Chris's Weblog – City Chickens

Common Garden Frog

….did someone say frogs?..

We have waited patiently for years for the frogs to appear in our garden pond. We did have frogspawn last year and during the summer saw some tiny frogs appearing but this year our patience has been rewarded with evidence of a resident group of our very own frog family. Garden slugs look out! We have moved all the chickens to their own enclosure now as they would eat the frogs.

Common frogs have smooth skin that varies in colour from grey, olive green and yellow to brown. They have irregular dark blotches, a dark stripe around their eyes and eardrum, and dark bars on their legs. They are able to lighten or darken their skin to match their surroundings.

This species is widespread in mainland Britain and can be spotted in the garden from March to October. Common frogs are most active at night and hibernate during the winter in pond mud or under piles of rotting leaves, logs or stones. They can breathe through their skin as well as their lungs. They can emerge to forage during warm spells.

Males can be distinguished from females by the hard swellings, called nuptial pads, on their first fingers. The nuptial pads are used for gripping females when mating. Males also possess paired vocal sacs, which the females lack.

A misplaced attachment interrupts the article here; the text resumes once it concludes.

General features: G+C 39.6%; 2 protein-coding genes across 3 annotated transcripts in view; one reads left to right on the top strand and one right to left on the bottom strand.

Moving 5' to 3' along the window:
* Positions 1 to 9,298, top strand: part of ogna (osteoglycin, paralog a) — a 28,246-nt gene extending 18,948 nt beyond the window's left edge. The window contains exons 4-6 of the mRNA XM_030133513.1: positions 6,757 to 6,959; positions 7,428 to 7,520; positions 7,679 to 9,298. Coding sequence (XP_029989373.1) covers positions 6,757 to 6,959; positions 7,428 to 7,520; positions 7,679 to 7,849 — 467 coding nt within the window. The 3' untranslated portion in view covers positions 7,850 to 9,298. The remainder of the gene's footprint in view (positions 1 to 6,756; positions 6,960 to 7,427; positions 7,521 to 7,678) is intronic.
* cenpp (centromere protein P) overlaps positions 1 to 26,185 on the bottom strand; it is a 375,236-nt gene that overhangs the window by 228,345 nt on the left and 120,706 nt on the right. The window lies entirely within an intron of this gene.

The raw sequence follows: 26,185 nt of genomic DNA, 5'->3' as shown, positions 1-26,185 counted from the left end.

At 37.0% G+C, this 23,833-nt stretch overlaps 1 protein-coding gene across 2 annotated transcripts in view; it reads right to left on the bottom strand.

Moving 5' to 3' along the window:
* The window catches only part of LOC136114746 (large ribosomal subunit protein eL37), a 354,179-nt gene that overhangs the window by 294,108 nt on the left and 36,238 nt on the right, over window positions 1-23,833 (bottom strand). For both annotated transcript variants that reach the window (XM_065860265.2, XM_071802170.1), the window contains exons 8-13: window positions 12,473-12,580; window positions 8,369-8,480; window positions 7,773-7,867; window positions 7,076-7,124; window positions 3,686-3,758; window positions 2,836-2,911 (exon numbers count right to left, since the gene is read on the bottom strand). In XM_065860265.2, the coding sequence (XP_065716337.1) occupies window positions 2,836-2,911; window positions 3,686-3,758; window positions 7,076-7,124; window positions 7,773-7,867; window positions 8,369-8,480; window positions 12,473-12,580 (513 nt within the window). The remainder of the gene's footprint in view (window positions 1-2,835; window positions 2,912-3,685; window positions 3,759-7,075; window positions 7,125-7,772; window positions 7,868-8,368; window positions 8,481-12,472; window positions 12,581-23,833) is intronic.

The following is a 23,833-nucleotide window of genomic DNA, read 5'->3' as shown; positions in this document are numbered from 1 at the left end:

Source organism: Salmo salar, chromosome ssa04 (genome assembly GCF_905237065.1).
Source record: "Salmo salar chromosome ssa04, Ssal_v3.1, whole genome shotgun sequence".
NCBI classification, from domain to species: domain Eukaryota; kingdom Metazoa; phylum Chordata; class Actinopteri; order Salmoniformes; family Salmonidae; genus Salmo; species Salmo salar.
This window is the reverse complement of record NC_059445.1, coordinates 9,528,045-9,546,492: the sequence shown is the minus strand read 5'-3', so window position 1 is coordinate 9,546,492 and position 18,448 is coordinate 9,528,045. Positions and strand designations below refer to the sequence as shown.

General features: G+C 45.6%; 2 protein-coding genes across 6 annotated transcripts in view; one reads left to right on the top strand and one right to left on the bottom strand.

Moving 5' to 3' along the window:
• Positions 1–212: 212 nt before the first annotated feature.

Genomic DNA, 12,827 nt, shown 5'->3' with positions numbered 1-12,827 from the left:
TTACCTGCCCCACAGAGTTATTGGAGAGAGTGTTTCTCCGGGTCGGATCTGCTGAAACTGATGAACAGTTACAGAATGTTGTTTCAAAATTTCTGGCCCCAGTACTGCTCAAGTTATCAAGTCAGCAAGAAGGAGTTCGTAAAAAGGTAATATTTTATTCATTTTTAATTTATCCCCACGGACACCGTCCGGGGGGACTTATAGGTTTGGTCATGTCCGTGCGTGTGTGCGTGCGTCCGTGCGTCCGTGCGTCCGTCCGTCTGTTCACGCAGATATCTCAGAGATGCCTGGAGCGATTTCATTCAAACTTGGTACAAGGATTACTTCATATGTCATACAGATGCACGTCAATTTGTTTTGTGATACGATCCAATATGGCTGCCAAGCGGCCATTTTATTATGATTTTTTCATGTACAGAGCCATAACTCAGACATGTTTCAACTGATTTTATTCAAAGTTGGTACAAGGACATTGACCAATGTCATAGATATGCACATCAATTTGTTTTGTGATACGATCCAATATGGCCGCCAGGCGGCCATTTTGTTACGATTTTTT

In spring males croak to attract females. The male embraces a female and fertilises her eggs as she lays them in shallow, still water. Frogspawn is a familiar sight in Spring. Tadpoles hatch and over about 16 weeks gradually change into froglets, a process known as metamorphosis.

Adult frogs eat insects that they catch with their long, sticky tongue plus snails, slugs and worms. Young tadpoles feed on algae, but then become carnivorous. Frogs cannot swallow, so they ‘push’ their food down by using their large eyes, this means they must close their eyes to swallow.

Outside of the breeding season, common frogs live a solitary life in damp places near ponds or in long grass. They are normally active for much of the year only hibernating in the coldest months. In the British Isles common frogs hibernate from late October to January. They can re-emerge as early as February if conditions are favourable and migrate to bodies of water to spawn. Common frogs hibernate in running water, muddy burrows or layers of decaying leaves and mud at the bottom of ponds. The oxygen uptake through the skin suffices to sustain the needs of the cold and motionless frogs during hibernation. In the wild the Common frog has a life span of around 8 years.

Changes In The Garden

Our modest garden is split into three sections. The woodland garden. A strip along the side of the house which is shady and is planted up with trees, climbers and woodland plants. The garden at the back of the house and the chicken area.

Shady Garden

The Back Garden

The main back garden, and the area that I can see from the big window in my office, is the main area where the growing goes on and has been reinvented many times over the forty-eight years that my family has lived here. At the back of this garden, there is a shed that, up until today, housed the chickens that I bought last Spring as day olds, but as from today they have been moved to the chicken area. We now have seventeen chickens. seven Silkies; three Pekins; two Araucanas; three Welbars; and two Wybars.

Chickens

2 Araucanas and 3 pekins
Wybar Cockerel Jack
Black Pekin Jet
Silkie Chick